Experiments of real time holographic interferometry were performed with circular and linear polarized laser radiation.
An object with a metallic and dielectric part of the surface was studied. It was found that holographic interferometry on
the metallic surface can easily be understood with different combinations of the polarization of the different waves.
However, unexpected results were found for experiments with the dielectric. The experiments can be explained
assuming that the object wave of a diffuse scattering dielectric is different for illumination with right and left circular
polarized radiation. Thus, the interference structure of a hologram originating from these waves is also different, in spite
of the fact that the image of the object seems to be the same. A theoretical analysis can be performed extending the
well-known Jones matrices for radiation depolarized by dielectrics. Theoretical and practical consequences are
discussed that refer to the polarization structure of light and to holographic interferometry.
DESA emulsions represent layer systems based on ultra-fine grained silver halide (AgX) technology. The new
layers have an excellent performance for holographic application. The technology has been presented repeatedly in
recent years, including the emulsion characterization and topics of chemical and spectral sensitization. The paper gives
a survey of actual results referring to panchromatic sensitization and other improvements like the application of silver
halide sensitized gelatine (SHSG) procedure. These results are embedded into intensive collaborations with small and
medium enterprises (SME's) to commercialize DESA layers. Predominant goals are innovative products with
holographic components and layers providing as well as cost effectiveness and high quality.
The DESA material is an ultra-fine grained silver bromide emulsion referring to the name of its four inventors (D)uenkel, (E)ichler, (S)chneeweiss, (A)ckermann of the University of Applied Sciences in Berlin, Germany. The thickness of the dried layer is between 5 and 7.5 μm, and the mean grain size is by about 15 nm, as determined by TEM. During manufacturing, emulsion precipitation and coating are separated strictly from spectral and chemical sensitization. Thus, a high performance could be obtained. Resolution is estimated higher than 8000 lp/mm. Sensitivity amounts to 80 up to 120 μJoules/cm2 for maximum diffraction efficiency by recording Denisyuk white-light reflection holograms at 632,8 nm (HeNe laser). The paper provides an insight into fundamentals of the ultra-fine grained silver halide technology together with new challenges for further developments under theoretical and practical aspects.
Holography is the most fascinating technology for three-dimensional imaging. But despite of many
decades of research, the seek for an ideal recording material has never been given up. From all
ultra-fine materials, silver bromide emulsions with very small grain sizes have the highest
sensitivity. In recent years however, many traditional manufacturers discontinued their production.
Meanwhile, newcomers succeeded in manufacturing emulsions which are very suitable for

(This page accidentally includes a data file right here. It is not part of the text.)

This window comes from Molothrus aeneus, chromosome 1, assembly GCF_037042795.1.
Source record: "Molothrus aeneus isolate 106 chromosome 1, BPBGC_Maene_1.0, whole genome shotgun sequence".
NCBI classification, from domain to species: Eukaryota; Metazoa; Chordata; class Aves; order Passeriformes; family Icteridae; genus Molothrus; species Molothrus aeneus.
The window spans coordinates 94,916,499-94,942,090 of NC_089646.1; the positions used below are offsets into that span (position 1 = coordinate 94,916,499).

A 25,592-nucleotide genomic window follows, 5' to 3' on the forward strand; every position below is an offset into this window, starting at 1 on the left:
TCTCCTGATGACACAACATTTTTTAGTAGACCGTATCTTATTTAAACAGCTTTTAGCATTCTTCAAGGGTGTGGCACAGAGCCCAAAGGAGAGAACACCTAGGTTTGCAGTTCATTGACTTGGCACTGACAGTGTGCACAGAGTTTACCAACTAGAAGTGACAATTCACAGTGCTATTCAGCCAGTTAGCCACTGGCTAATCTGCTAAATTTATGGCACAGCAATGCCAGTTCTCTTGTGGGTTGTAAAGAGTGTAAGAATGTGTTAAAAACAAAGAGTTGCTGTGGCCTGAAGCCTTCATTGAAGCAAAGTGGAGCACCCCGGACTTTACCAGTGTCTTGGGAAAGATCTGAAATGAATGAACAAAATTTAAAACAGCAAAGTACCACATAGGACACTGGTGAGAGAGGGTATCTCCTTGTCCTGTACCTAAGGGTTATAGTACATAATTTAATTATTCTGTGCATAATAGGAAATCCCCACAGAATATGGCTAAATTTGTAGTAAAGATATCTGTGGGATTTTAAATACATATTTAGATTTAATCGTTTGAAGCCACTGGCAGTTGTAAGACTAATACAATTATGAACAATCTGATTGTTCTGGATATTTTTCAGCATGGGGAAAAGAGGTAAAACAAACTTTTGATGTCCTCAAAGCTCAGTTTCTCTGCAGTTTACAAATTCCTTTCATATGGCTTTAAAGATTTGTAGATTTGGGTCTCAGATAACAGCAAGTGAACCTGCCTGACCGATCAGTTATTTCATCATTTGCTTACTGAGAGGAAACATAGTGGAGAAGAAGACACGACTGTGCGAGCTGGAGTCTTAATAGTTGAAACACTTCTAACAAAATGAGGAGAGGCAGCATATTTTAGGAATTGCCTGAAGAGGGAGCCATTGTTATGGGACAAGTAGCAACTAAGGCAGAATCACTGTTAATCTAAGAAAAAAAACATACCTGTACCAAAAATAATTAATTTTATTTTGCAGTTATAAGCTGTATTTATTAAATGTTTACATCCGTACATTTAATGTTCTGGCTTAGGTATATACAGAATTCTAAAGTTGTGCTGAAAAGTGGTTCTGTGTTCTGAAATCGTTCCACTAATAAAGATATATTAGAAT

holography, concerning extremely high resolution, brigthness and sensitivity1. But two problems
may still linger: First, the deficient market situation for production and application on this field.
Second, the reputation of the system of being extremely complicated for laboratory preparation.
In such a crucial situation, the authors have succeeded in presenting a laboratory procedure for
making do-it-yourself materials available to any expert who is well versed in holography, and who
disposes of normal darkroom equipment2. The methodology is based on precipitation using the
traditional double-jet method according to Thiry and predecessors3. But sensitization is carried out
by a diffusion process according to the procedure as proposed by Blyth et al.4 Thus, precipitation
and coating on one side and sensitization on the other one are separated strictly from one another.
Efficient desaltation is an important process too, warranting the high opto-mechanical quality of the
The material has been sensitzed for HeNe-Laser radiation (632,8 nm) only up to now. The mean
diameter of the silver bromide grains is about 15 nm, as determined by transmission electron
microscopy (TEM). Phillips-Bjelkhagen Ultimate (PBU) or Fe3+ rehalogenation bleach are applied
successfully5-6. In final result, a new generation of holograms with ultra-high resolution, proper
contrast, excellent sharpness and light brightness has been obtained.
Holography belongs to an advancing technology where the search for an ideal recording material is still going on. Of these materials, the ultrafine grain silver bromide emulsions are unsurpassed in sensitivity. But in recent years many traditional manufacturers discontinued their production. In such a critical situation, the authors have succeeded in developing a new technology to make do-it-yourself materials of very high quality. The procedure involves elements of two different methods: The traditional double-jet method by pouring silver nitrate and potassium bromide into a vigorously stirred gelatin solution, and a diffusion process to sensitize the coated layer efficiently. The material has been sensitized for He/Ne-laser radiation by 632.8 nm. Denisyuk holograms of real 3D-objects were obtained in ultrahigh resolution, excellent brightness and clarity with CW-C2 developer and PBU rehalogenation bleach according to Bjelkhagen et al. The material is characterized by TEM, reflexion spectroscopy, and other methods. The new results have been involved in university education already with great success. The fundamental principles of the methodology as well as new results by application in intellectual and hybrid systems were reported.